ELx FAQ for Faculty + Staff
ELx is meant for posting ELOs, which should be hands-on/applied, have rigorous/academic content, include dedicated supervision, have meaningful intensity (70+ hours), and include reflection/evaluation to help students learn. Student jobs that are entirely unrelated to academic coursework should use the SFS student job board instead.
Any MIT employee or graduate student can post an ELO, but ELOs will only be approved if the poster has a legitimate connection to the listed ELO department.
All ELOs must be approved by the Office of Experiential Learning or UROP staff before they are visible to students. Approvers will check to ensure that the ELOs were submitted correctly, that the submitter is associated with the department in question, and that the opportunity qualifies as an ELO.
ELx includes a built-in application system that programs are welcome to use. Program leaders will be notified if a student applies and will be able to view student applications through the admin app. Alternatively, listings may include a link to an external application or email address that students can use to apply.
Programs are strongly encouraged to tag ELOs with keywords to help students find ELOs of interest. As you type in keywords, you will see a selection of existing keywords that you can use, or you may opt to add a new keyword. Please keep keywords brief and use multiple keywords rather than long phrases (e.g. use “Python” and “data visualization” rather than “data visualization in Python”).
- UROPs should be available for an hourly wage (at least MA minimum wage $13.50/hour as of January 1, 2021), credit, or volunteer. Note that students living outside the United States cannot be paid hourly (however, they can do a UROP for credit). For more information about paying UROP students, see the UROP website.
- Non-UROP programs can typically pay students by wage or stipend at their discretion. In some cases, programs may offer academic credit in addition to or instead of monetary compensation. OEL recommends paying students for their ELO work when possible, as this enables a broader population of students to participate. If programs choose not to pay students, they should take care to comply with Massachusetts standards for unpaid internships and volunteer work.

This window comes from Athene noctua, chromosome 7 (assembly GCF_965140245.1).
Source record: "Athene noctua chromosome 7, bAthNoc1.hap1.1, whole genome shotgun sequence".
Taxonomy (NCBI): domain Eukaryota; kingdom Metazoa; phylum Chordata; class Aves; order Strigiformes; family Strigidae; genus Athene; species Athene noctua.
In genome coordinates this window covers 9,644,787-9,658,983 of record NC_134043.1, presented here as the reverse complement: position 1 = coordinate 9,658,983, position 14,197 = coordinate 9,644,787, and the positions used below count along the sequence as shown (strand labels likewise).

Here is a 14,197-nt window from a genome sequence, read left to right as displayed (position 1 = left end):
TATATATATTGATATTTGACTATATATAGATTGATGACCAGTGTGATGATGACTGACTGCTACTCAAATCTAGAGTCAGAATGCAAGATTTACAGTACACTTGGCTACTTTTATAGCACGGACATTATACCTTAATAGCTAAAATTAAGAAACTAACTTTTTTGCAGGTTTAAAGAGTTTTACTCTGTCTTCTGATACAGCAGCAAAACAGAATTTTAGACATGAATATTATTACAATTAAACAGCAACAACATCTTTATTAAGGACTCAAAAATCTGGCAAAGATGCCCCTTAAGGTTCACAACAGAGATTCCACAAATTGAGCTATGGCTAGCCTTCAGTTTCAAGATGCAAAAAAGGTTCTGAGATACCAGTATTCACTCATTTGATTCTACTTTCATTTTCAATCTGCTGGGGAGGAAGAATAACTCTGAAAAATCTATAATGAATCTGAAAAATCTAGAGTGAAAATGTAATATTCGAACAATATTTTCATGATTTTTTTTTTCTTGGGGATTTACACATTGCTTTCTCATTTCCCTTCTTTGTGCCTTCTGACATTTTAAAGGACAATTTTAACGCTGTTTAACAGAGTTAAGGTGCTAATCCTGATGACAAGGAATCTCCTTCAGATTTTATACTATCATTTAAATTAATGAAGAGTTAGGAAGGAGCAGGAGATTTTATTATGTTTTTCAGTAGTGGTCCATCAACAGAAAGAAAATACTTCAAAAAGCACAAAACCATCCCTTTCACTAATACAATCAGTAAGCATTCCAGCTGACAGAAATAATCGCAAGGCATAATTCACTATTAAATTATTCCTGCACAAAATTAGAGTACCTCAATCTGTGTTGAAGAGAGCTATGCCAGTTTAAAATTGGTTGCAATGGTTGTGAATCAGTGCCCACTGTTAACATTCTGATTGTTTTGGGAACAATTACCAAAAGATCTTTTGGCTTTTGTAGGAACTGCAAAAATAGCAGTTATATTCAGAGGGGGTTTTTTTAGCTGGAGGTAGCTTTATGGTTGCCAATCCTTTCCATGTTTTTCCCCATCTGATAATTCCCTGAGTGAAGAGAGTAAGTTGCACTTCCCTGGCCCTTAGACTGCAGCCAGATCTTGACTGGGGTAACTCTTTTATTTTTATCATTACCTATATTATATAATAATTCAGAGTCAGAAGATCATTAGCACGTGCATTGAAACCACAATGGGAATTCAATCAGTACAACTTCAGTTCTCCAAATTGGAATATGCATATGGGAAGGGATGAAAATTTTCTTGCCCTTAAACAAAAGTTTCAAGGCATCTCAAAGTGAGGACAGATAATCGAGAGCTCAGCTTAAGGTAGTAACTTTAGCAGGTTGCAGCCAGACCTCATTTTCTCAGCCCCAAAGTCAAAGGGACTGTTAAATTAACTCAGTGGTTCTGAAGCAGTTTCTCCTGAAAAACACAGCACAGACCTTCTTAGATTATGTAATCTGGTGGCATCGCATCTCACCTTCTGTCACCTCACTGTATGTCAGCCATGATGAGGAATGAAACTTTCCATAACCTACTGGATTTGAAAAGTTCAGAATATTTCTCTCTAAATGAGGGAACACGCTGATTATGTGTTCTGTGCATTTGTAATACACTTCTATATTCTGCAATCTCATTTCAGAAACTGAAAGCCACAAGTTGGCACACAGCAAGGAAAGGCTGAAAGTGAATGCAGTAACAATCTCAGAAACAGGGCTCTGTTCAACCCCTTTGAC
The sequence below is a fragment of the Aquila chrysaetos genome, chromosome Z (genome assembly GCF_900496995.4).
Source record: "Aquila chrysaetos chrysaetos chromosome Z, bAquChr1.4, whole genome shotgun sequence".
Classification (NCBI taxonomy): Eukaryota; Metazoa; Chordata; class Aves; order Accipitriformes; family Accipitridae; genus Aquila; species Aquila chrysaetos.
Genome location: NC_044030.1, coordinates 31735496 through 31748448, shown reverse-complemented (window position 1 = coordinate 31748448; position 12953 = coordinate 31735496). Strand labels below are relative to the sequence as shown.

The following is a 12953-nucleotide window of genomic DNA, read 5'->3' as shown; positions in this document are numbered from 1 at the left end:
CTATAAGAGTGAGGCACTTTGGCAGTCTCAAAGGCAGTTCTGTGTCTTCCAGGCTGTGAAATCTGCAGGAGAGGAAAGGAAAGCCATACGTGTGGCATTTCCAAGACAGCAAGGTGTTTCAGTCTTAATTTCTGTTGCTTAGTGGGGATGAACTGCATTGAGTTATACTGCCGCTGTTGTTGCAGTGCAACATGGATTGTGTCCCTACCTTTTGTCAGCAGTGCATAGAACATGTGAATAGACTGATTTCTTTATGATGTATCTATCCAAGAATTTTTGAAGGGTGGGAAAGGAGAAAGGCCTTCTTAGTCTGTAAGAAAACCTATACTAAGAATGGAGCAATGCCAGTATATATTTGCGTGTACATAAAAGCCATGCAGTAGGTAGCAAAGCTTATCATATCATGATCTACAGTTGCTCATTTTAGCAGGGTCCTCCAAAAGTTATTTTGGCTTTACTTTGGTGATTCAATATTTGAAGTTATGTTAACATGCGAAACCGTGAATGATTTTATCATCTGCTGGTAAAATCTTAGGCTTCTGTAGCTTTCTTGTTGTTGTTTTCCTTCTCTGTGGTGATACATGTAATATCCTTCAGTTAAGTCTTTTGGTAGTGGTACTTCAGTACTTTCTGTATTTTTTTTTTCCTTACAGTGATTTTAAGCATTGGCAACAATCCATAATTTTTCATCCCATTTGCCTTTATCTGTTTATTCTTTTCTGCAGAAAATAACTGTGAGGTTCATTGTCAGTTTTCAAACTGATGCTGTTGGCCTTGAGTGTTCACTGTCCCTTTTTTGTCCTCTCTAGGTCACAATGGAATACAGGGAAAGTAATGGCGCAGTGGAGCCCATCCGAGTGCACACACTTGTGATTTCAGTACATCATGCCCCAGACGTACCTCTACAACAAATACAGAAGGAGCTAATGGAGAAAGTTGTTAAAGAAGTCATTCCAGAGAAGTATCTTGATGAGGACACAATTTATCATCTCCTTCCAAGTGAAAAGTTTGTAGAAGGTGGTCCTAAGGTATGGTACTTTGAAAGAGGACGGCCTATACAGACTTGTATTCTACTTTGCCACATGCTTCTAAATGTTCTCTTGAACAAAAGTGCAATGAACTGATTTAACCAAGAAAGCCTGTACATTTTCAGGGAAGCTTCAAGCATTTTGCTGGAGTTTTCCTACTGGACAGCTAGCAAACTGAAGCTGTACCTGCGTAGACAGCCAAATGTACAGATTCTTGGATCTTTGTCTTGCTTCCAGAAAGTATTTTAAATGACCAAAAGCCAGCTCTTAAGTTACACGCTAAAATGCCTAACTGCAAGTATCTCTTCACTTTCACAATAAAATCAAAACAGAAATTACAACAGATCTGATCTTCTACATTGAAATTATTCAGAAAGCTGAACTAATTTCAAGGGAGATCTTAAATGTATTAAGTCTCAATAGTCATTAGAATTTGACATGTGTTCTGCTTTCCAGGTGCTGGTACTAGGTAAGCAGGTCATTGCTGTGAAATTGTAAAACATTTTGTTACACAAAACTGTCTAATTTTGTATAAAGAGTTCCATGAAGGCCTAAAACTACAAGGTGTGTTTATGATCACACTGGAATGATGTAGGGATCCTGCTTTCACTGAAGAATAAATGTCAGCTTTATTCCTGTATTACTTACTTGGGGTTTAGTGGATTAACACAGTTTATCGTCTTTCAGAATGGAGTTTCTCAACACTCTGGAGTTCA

The “Academics” section of the ELO listing form allows you to specify the types of students who are eligible (by degree type, year, and/or major) and to list any prerequisites, which may include classes, skills, and knowledge.
Required work authorization or safety training should be included in the “Requirements” section.
Make sure you are going to the admin portal here- https://elx-admin.mit.edu/.
Please set your own application deadlines. When you enter your opportunity, there is an option to set a deadline that appears to students. We didn’t want to dictate application deadlines given how different programs will be on different timelines. You can also choose not to list a deadline and accept students on a rolling basis instead.
General FAQ for Faculty + Staff
Though “ELO” is a fairly new term at MIT, experiential learning opportunities have existed at MIT for more than 50 years. The Office of Experiential Learning defines an Experiential Learning Opportunity (ELO) as one that contains most or all of the following components:
- Hands-on/applied work
- Rigorous/academic content
- Dedicated supervision
- Meaningful intensity (70+ hours)
ELOs at MIT include UROPs, MISTI internships, PKG internships and fellowships, some teaching positions, startups, and more!
Programs are responsible for designing, implementing, and managing their own student application and selection processes. To make this easier, ELx includes a built-in application that programs may choose to use. You can preview this application through the ELx Admin App by clicking “Preview Template” on the listing submission form.